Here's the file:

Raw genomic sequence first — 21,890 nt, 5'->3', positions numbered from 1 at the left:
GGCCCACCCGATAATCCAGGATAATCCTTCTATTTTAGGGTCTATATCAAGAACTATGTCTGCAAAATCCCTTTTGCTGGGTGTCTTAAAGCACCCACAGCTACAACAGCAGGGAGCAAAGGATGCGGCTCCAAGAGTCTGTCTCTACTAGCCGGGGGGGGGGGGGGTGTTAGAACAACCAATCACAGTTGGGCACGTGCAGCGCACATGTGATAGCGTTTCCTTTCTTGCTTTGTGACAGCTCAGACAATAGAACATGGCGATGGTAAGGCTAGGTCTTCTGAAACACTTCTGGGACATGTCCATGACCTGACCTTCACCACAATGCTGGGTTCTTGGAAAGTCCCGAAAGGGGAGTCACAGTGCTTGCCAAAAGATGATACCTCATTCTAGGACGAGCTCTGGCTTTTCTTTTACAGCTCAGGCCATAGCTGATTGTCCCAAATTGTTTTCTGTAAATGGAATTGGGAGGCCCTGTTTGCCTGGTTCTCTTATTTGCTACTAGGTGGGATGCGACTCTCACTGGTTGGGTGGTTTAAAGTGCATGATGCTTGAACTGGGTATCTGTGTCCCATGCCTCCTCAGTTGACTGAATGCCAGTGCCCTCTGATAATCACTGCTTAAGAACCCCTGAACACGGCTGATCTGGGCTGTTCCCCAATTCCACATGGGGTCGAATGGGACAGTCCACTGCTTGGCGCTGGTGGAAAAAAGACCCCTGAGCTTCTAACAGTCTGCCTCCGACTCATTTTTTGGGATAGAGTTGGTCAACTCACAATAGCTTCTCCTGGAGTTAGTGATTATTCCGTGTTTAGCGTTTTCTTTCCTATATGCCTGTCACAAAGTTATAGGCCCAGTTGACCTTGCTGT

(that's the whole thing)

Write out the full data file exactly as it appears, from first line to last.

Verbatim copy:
Raw genomic sequence first — 21,890 nt, 5'->3', positions numbered from 1 at the left:
GGCCCACCCGATAATCCAGGATAATCCTTCTATTTTAGGGTCTATATCAAGAACTATGTCTGCAAAATCCCTTTTGCTGGGTGTCTTAAAGCACCCACAGCTACAACAGCAGGGAGCAAAGGATGCGGCTCCAAGAGTCTGTCTCTACTAGCCGGGGGGGGGGGGGGTGTTAGAACAACCAATCACAGTTGGGCACGTGCAGCGCACATGTGATAGCGTTTCCTTTCTTGCTTTGTGACAGCTCAGACAATAGAACATGGCGATGGTAAGGCTAGGTCTTCTGAAACACTTCTGGGACATGTCCATGACCTGACCTTCACCACAATGCTGGGTTCTTGGAAAGTCCCGAAAGGGGAGTCACAGTGCTTGCCAAAAGATGATACCTCATTCTAGGACGAGCTCTGGCTTTTCTTTTACAGCTCAGGCCATAGCTGATTGTCCCAAATTGTTTTCTGTAAATGGAATTGGGAGGCCCTGTTTGCCTGGTTCTCTTATTTGCTACTAGGTGGGATGCGACTCTCACTGGTTGGGTGGTTTAAAGTGCATGATGCTTGAACTGGGTATCTGTGTCCCATGCCTCCTCAGTTGACTGAATGCCAGTGCCCTCTGATAATCACTGCTTAAGAACCCCTGAACACGGCTGATCTGGGCTGTTCCCCAATTCCACATGGGGTCGAATGGGACAGTCCACTGCTTGGCGCTGGTGGAAAAAAGACCCCTGAGCTTCTAACAGTCTGCCTCCGACTCATTTTTTGGGATAGAGTTGGTCAACTCACAATAGCTTCTCCTGGAGTTAGTGATTATTCCGTGTTTAGCGTTTTCTTTCCTATATGCCTGTCACAAAGTTATAGGCCCAGTTGACCTTGCTGT